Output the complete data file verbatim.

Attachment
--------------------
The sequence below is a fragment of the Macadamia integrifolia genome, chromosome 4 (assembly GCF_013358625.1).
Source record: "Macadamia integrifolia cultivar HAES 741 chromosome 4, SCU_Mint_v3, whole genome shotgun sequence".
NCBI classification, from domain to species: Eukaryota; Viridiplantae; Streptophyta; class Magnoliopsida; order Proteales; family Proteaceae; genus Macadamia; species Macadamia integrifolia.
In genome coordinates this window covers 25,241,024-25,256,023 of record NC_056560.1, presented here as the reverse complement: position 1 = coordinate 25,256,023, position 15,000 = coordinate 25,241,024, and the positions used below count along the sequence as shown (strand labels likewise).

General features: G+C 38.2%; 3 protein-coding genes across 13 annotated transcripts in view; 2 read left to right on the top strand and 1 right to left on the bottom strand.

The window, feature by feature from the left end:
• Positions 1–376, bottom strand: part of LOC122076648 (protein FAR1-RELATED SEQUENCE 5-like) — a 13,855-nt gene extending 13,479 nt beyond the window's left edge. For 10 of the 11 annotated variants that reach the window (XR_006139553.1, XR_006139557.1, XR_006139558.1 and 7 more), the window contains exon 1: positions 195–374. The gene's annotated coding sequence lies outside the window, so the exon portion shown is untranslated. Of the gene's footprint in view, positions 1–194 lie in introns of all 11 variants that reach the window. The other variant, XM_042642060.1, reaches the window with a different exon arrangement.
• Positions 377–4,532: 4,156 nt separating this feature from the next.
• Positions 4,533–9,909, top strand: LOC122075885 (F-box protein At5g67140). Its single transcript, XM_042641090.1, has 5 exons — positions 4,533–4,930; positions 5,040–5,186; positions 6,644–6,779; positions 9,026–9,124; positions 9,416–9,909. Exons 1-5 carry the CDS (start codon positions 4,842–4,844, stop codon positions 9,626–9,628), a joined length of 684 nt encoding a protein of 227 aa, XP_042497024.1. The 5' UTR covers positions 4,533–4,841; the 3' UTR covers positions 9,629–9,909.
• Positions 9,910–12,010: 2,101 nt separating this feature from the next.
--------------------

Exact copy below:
The sequence below is a fragment of the Macadamia integrifolia genome, chromosome 4 (assembly GCF_013358625.1).
Source record: "Macadamia integrifolia cultivar HAES 741 chromosome 4, SCU_Mint_v3, whole genome shotgun sequence".
NCBI classification, from domain to species: Eukaryota; Viridiplantae; Streptophyta; class Magnoliopsida; order Proteales; family Proteaceae; genus Macadamia; species Macadamia integrifolia.
In genome coordinates this window covers 25,241,024-25,256,023 of record NC_056560.1, presented here as the reverse complement: position 1 = coordinate 25,256,023, position 15,000 = coordinate 25,241,024, and the positions used below count along the sequence as shown (strand labels likewise).

General features: G+C 38.2%; 3 protein-coding genes across 13 annotated transcripts in view; 2 read left to right on the top strand and 1 right to left on the bottom strand.

The window, feature by feature from the left end:
• Positions 1–376, bottom strand: part of LOC122076648 (protein FAR1-RELATED SEQUENCE 5-like) — a 13,855-nt gene extending 13,479 nt beyond the window's left edge. For 10 of the 11 annotated variants that reach the window (XR_006139553.1, XR_006139557.1, XR_006139558.1 and 7 more), the window contains exon 1: positions 195–374. The gene's annotated coding sequence lies outside the window, so the exon portion shown is untranslated. Of the gene's footprint in view, positions 1–194 lie in introns of all 11 variants that reach the window. The other variant, XM_042642060.1, reaches the window with a different exon arrangement.
• Positions 377–4,532: 4,156 nt separating this feature from the next.
• Positions 4,533–9,909, top strand: LOC122075885 (F-box protein At5g67140). Its single transcript, XM_042641090.1, has 5 exons — positions 4,533–4,930; positions 5,040–5,186; positions 6,644–6,779; positions 9,026–9,124; positions 9,416–9,909. Exons 1-5 carry the CDS (start codon positions 4,842–4,844, stop codon positions 9,626–9,628), a joined length of 684 nt encoding a protein of 227 aa, XP_042497024.1. The 5' UTR covers positions 4,533–4,841; the 3' UTR covers positions 9,629–9,909.
• Positions 9,910–12,010: 2,101 nt separating this feature from the next.